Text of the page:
Port of Virginia, Portsmouth Marine Terminal

A soon-to-be-revived cargo port at the Virginia Port Authority’s Portsmouth Marine Terminal will host a wood pellet storage facility, a project that the VPA has contracted with ecoFuels Pellet Storage LLC, a joint venture between Capital Management International and multiFuels LP, to take on.

The joint venture includes a 20-year lease on a 15-acre site where two pellet storage domes are to be constructed for a combined storage capacity of about 1.2 million tons. EcoFuels Pellet Storage opened a nonbinding Offering for Capacity July 15, and the company anticipates construction to begin later this year, with an in-service date during the last quarter of 2014. 

EcoFuels design will allow customers to deliver pellets via road or rail, and the terminal is conveniently located at the off-ramp of major interstate highways. The terminal also accommodates rail service via CSX, NS and Norfolk & Portsmouth Belt Line railroads. "As the northern-most deep-water port in the mid-Atlantic region, PMT is an excellent location for pellet export to Europe,” says ecoFuels partner Peter O’Keefe. “We’re delighted with the interest manufacturers have shown in our offering.”

Port of Wilmington, N.C.

The North Carolina Council of State recently approved a lease agreement that gives the North Carolina State Ports Authority the go-ahead to enter the wood pellet industry. According to the agreement, Enviva LP may construct a wood pellet export facility at the Port of Wilmington, which could bring an estimated $2 million annual investment and at least $1.25 million in annual revenue.
Per the agreement, Enviva will finance, construct and operate a facility that will consist of two storage domes, a railcar unloading station and a ship loader and conveyor system. The initial lease term is 21 years, with two additional five-year renewal options. It calls for the facility to be operational by January 2015.

Elizabeth Woodworth, spokeswoman for Enviva, says that the company is evaluating a number of opportunities for growth throughout the southeastern U.S., including potential operations in the Wilmington region. However, plans with the port are still tentative. “Although [Enviva] has engaged in discussions with the Port of Wilmington, no final agreements have been signed at this time,” she says.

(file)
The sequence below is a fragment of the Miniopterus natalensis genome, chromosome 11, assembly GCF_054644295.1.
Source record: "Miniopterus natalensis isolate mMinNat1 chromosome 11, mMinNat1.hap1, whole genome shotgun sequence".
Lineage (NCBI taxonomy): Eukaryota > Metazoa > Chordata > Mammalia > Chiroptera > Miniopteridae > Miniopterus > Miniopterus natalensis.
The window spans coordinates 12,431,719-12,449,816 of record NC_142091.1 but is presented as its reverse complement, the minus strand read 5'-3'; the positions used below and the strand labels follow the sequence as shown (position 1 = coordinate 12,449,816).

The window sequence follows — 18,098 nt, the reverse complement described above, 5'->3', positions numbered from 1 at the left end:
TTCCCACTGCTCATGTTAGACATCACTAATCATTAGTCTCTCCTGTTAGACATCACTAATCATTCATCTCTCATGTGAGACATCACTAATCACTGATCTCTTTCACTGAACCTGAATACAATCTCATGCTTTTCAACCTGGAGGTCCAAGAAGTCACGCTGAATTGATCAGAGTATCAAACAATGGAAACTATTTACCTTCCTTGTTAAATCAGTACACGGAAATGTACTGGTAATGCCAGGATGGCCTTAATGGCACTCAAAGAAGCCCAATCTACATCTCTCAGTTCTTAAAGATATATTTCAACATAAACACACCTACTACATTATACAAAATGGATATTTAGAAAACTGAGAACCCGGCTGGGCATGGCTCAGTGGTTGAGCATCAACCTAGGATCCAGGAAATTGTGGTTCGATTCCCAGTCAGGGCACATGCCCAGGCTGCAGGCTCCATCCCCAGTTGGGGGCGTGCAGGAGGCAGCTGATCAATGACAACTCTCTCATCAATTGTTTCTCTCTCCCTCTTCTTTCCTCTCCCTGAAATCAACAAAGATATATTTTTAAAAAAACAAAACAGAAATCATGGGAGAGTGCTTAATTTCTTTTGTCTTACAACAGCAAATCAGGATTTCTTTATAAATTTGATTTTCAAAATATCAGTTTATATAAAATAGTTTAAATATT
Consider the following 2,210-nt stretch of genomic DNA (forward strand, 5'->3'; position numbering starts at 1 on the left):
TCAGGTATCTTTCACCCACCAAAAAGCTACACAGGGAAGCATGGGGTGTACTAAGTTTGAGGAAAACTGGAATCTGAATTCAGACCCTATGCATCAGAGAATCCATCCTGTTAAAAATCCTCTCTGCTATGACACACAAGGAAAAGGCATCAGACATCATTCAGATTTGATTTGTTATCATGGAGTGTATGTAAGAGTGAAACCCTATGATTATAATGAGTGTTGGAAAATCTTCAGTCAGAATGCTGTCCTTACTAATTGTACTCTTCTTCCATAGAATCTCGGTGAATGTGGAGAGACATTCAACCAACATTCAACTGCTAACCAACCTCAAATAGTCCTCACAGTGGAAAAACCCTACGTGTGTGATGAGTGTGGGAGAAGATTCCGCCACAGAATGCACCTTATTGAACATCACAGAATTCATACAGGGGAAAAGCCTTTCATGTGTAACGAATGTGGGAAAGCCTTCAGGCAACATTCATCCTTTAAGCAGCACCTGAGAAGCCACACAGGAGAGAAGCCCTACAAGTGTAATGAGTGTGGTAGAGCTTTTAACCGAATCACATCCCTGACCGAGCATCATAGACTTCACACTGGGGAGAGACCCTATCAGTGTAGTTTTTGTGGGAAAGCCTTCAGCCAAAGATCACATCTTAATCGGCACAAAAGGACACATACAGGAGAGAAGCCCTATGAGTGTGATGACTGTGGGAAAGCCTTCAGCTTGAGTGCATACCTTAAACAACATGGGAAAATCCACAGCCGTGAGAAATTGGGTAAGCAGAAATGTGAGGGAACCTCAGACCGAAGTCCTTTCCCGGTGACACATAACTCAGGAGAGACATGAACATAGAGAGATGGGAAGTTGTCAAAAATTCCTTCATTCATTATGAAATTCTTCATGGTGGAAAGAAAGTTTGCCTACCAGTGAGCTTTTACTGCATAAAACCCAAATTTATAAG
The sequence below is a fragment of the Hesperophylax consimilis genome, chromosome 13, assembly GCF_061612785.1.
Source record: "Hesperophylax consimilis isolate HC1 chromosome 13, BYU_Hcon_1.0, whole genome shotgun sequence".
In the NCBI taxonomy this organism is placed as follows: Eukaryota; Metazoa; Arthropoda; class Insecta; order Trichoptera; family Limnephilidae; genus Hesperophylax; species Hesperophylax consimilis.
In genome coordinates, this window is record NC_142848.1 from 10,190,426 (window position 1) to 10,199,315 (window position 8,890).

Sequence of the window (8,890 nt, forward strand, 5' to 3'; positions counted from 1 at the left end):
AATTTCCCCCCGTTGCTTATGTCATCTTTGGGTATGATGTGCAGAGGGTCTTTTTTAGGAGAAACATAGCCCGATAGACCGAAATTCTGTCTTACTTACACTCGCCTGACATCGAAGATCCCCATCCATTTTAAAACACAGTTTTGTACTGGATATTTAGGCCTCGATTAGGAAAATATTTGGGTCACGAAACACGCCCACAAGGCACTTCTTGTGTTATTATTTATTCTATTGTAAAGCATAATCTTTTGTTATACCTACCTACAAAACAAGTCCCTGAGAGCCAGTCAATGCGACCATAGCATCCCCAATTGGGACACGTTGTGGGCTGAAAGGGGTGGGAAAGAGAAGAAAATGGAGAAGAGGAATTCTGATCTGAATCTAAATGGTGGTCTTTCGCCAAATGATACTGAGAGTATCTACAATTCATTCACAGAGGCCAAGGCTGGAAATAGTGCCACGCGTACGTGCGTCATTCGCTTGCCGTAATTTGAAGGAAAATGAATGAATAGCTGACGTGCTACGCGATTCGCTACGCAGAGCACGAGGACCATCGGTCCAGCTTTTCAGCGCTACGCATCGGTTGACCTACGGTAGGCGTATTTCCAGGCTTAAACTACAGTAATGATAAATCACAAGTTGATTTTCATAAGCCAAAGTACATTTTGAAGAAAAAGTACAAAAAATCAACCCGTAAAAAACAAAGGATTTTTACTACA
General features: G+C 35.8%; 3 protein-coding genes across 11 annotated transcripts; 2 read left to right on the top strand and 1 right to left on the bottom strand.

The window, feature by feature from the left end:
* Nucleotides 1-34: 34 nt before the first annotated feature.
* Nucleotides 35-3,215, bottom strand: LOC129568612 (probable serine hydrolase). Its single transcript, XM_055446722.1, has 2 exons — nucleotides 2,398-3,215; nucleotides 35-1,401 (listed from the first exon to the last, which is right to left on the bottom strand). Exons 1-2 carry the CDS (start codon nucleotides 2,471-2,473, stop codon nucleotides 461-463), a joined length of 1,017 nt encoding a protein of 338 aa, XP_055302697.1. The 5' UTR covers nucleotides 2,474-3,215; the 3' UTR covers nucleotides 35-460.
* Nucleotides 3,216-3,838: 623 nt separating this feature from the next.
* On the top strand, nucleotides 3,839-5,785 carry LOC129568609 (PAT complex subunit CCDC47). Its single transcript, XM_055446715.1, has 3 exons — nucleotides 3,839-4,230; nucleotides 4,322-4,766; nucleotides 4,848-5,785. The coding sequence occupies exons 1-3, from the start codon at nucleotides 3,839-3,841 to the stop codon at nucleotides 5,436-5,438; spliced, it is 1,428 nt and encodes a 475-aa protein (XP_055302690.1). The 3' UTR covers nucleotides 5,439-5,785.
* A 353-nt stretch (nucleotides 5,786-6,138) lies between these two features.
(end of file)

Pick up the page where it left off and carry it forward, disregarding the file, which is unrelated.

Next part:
Woodworth adds that Enviva’s Port of Chesapeake in Virginia is fully operational and facilitates the company’s mid-Atlantic wood pellet manufacturing facilities. The company’s two, state-of-the-art wood pellet storage domes there have a combined capacity of approximately 90,000 metric tons.

Port of Brunswick, Ga.

In August 2011, the Georgia Ports Authority and Logistec, a Montreal-based stevedoring and terminal operations company, announced a shared investment in the East River Terminal in order to expand its wood pellet export capabilities, which have contributed to the highest cargo levels the GPA has ever experienced. In April, 2.4 million tons of cargo passed through Georgia’s ports, a new record. Tonnage moving through the East River Terminal increased 14 percent over the same time frame in the previous year, reaching nearly 670,000 tons, led by biomass fuels.

A critical component of the investments was a deepening of the shipping channel from 30 to 36 feet. Expounding on the ramifications of that improvement, David Proctor, Logistec terminal manager, says the GPA also dredged from 30 to 36 feet, which will increase the terminal’s capability of bringing in larger vessels for pellet exports. “With a 30-foot-depth, you can only get maybe 15,000 or 16,000 tons of any kind of cargo into the Port of Brunswick,” he says. “With the expansion and the deepening of the channel down to 36 feet, we are capable at this time of moving close to anywhere from 35,000 to 40,000 tons of wood pellets in a vessel. There are economies of scale with the larger-size vessels, and this additional draft allows us to attract a new target market when serving the large-size utility companies overseas.”

Author: Anna Simet
Managing Editor, Biomass Magazine
[email protected]